Sen. Joe Manchin (D-WV), during an interview Sunday on CNN’s “State of the Union”, railed against far-left Democrats who call him a “roadblock” to their progressive agenda, stressing that he is “not going to be part of blowing up this Senate.”
CNN anchor Dana Bash asked Senator Manchin how he would respond to Democrats who say that he is one of the “main roadblocks” to Joe Biden passing his “ambitious agenda,” prompting the West Virginia senator to say, “I’m not a roadblock at all.”
“I am not going to be part of blowing up this Senate of ours or basically this democracy of ours or the republic that we have,” Senator Manchin expressed, referring to the Democratic push to eliminate the filibuster. “If we have a 51-vote threshold in the Senate, the same as the House–the House wasn’t designed to be partisan.”
“The House was designed to be hot as a fire cracker. We were designed to cool it off, and that’s the Founding Fathers. It was a brilliant strategy they looked at, so why can’t we try to make this work?” the West Virginia wondered.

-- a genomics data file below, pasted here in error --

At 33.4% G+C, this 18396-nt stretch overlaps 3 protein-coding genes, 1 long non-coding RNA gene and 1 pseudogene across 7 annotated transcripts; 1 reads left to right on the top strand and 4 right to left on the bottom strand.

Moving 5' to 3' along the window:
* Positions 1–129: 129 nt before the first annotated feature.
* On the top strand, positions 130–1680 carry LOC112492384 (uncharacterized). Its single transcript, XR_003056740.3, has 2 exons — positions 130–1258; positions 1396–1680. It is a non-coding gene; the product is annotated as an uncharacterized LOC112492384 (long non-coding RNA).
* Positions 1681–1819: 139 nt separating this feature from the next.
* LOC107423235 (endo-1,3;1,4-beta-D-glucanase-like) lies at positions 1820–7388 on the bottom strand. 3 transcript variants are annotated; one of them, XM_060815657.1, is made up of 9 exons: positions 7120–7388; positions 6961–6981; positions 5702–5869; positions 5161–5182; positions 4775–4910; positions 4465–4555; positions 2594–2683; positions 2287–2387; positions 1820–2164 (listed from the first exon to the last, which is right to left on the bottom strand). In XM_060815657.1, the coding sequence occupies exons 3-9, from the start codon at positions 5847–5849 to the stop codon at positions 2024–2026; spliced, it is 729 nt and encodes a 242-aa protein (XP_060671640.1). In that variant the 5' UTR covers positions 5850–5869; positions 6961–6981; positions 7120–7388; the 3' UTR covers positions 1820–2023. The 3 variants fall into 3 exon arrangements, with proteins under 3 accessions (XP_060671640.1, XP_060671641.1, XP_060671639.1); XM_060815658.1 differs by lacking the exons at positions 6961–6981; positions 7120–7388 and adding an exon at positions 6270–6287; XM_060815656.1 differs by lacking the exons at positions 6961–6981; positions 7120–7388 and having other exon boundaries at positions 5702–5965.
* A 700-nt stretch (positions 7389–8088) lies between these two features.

Senator Manchin said there will be “no consistency” in the Senate if there are “violent swings” every time there is a party change in Congress.
He also penned an op-ed in The Washington Post earlier this month, stating that he will “not vote to eliminate or weaken the filibuster.” Continued Below
Senator Manchin also told Bash that he supports a “more targeted” version of Biden’s roughly $2 trillion infrastructure plan.
“I do think they should be separated,” Senator Manchin said. “Because when you start putting so much into one bill, which we call an omnibus, it makes it very, very difficult for the public to understand. When you talk about infrastructure, they understand infrastructure.
“The human infrastructure is something that we’re very much concerned about, and when you think about all that we have done in the last year and plus the Covid bill this year, the American Rescue Plan, an awful lot has been done there, too,” he added. Video Below
Senator Manchin told Bash he does not support using a partisan budget process called reconciliation to pass a slimmed-down version of the proposal with only Democratic votes, saying, “We have to get back to getting it into the committees. Let the committee chair and the members of those committees work it.”